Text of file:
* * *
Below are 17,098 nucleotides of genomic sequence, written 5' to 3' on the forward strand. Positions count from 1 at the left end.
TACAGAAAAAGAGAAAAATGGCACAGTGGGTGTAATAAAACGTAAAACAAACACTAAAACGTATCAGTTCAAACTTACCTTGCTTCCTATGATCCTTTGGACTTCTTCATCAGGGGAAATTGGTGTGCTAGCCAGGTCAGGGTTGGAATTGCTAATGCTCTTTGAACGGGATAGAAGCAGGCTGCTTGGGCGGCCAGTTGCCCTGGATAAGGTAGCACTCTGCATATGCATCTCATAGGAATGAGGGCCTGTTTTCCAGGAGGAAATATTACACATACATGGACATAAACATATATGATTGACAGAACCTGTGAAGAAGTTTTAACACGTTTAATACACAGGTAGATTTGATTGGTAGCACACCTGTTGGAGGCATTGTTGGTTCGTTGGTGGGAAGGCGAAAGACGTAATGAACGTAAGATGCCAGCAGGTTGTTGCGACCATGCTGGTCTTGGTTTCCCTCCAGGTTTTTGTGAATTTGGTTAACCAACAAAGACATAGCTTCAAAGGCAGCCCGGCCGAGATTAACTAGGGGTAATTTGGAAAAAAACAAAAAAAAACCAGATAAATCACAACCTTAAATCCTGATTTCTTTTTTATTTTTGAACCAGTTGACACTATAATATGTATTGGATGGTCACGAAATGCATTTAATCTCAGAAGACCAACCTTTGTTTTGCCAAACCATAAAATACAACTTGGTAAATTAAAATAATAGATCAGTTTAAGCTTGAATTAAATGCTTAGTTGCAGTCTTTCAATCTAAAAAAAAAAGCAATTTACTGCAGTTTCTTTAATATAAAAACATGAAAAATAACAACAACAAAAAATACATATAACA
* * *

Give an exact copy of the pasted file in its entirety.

Below are 17,098 nucleotides of genomic sequence, written 5' to 3' on the forward strand. Positions count from 1 at the left end.
TACAGAAAAAGAGAAAAATGGCACAGTGGGTGTAATAAAACGTAAAACAAACACTAAAACGTATCAGTTCAAACTTACCTTGCTTCCTATGATCCTTTGGACTTCTTCATCAGGGGAAATTGGTGTGCTAGCCAGGTCAGGGTTGGAATTGCTAATGCTCTTTGAACGGGATAGAAGCAGGCTGCTTGGGCGGCCAGTTGCCCTGGATAAGGTAGCACTCTGCATATGCATCTCATAGGAATGAGGGCCTGTTTTCCAGGAGGAAATATTACACATACATGGACATAAACATATATGATTGACAGAACCTGTGAAGAAGTTTTAACACGTTTAATACACAGGTAGATTTGATTGGTAGCACACCTGTTGGAGGCATTGTTGGTTCGTTGGTGGGAAGGCGAAAGACGTAATGAACGTAAGATGCCAGCAGGTTGTTGCGACCATGCTGGTCTTGGTTTCCCTCCAGGTTTTTGTGAATTTGGTTAACCAACAAAGACATAGCTTCAAAGGCAGCCCGGCCGAGATTAACTAGGGGTAATTTGGAAAAAAACAAAAAAAAACCAGATAAATCACAACCTTAAATCCTGATTTCTTTTTTATTTTTGAACCAGTTGACACTATAATATGTATTGGATGGTCACGAAATGCATTTAATCTCAGAAGACCAACCTTTGTTTTGCCAAACCATAAAATACAACTTGGTAAATTAAAATAATAGATCAGTTTAAGCTTGAATTAAATGCTTAGTTGCAGTCTTTCAATCTAAAAAAAAAAGCAATTTACTGCAGTTTCTTTAATATAAAAACATGAAAAATAACAACAACAAAAAATACATATAACA